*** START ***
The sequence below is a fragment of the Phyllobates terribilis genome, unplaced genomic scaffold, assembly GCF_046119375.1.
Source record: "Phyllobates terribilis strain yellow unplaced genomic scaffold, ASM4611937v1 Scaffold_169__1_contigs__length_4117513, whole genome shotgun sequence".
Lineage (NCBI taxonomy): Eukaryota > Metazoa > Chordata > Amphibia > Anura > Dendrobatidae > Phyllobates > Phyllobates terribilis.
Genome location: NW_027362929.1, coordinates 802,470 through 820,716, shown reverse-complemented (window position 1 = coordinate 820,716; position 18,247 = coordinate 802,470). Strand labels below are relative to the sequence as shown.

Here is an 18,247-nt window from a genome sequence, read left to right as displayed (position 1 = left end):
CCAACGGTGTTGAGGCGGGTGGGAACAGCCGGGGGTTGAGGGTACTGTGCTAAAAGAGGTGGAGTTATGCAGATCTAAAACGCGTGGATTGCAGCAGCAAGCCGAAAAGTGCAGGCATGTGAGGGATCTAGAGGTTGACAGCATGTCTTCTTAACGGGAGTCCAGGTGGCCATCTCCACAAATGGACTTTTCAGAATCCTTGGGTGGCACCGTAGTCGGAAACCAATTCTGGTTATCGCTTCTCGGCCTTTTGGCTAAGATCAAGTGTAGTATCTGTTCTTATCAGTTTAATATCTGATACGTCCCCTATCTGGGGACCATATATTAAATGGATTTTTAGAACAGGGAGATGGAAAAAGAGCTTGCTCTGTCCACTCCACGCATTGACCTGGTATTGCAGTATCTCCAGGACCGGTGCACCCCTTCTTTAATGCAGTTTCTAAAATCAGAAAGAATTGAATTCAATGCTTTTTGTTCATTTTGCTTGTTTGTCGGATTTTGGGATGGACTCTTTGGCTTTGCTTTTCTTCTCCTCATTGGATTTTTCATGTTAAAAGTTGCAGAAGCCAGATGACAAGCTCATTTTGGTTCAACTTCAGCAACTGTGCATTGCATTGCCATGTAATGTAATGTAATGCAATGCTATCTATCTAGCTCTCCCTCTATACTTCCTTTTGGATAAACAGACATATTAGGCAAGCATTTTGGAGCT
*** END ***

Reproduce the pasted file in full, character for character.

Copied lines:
The sequence below is a fragment of the Phyllobates terribilis genome, unplaced genomic scaffold, assembly GCF_046119375.1.
Source record: "Phyllobates terribilis strain yellow unplaced genomic scaffold, ASM4611937v1 Scaffold_169__1_contigs__length_4117513, whole genome shotgun sequence".
Lineage (NCBI taxonomy): Eukaryota > Metazoa > Chordata > Amphibia > Anura > Dendrobatidae > Phyllobates > Phyllobates terribilis.
Genome location: NW_027362929.1, coordinates 802,470 through 820,716, shown reverse-complemented (window position 1 = coordinate 820,716; position 18,247 = coordinate 802,470). Strand labels below are relative to the sequence as shown.

Here is an 18,247-nt window from a genome sequence, read left to right as displayed (position 1 = left end):
CCAACGGTGTTGAGGCGGGTGGGAACAGCCGGGGGTTGAGGGTACTGTGCTAAAAGAGGTGGAGTTATGCAGATCTAAAACGCGTGGATTGCAGCAGCAAGCCGAAAAGTGCAGGCATGTGAGGGATCTAGAGGTTGACAGCATGTCTTCTTAACGGGAGTCCAGGTGGCCATCTCCACAAATGGACTTTTCAGAATCCTTGGGTGGCACCGTAGTCGGAAACCAATTCTGGTTATCGCTTCTCGGCCTTTTGGCTAAGATCAAGTGTAGTATCTGTTCTTATCAGTTTAATATCTGATACGTCCCCTATCTGGGGACCATATATTAAATGGATTTTTAGAACAGGGAGATGGAAAAAGAGCTTGCTCTGTCCACTCCACGCATTGACCTGGTATTGCAGTATCTCCAGGACCGGTGCACCCCTTCTTTAATGCAGTTTCTAAAATCAGAAAGAATTGAATTCAATGCTTTTTGTTCATTTTGCTTGTTTGTCGGATTTTGGGATGGACTCTTTGGCTTTGCTTTTCTTCTCCTCATTGGATTTTTCATGTTAAAAGTTGCAGAAGCCAGATGACAAGCTCATTTTGGTTCAACTTCAGCAACTGTGCATTGCATTGCCATGTAATGTAATGTAATGCAATGCTATCTATCTAGCTCTCCCTCTATACTTCCTTTTGGATAAACAGACATATTAGGCAAGCATTTTGGAGCT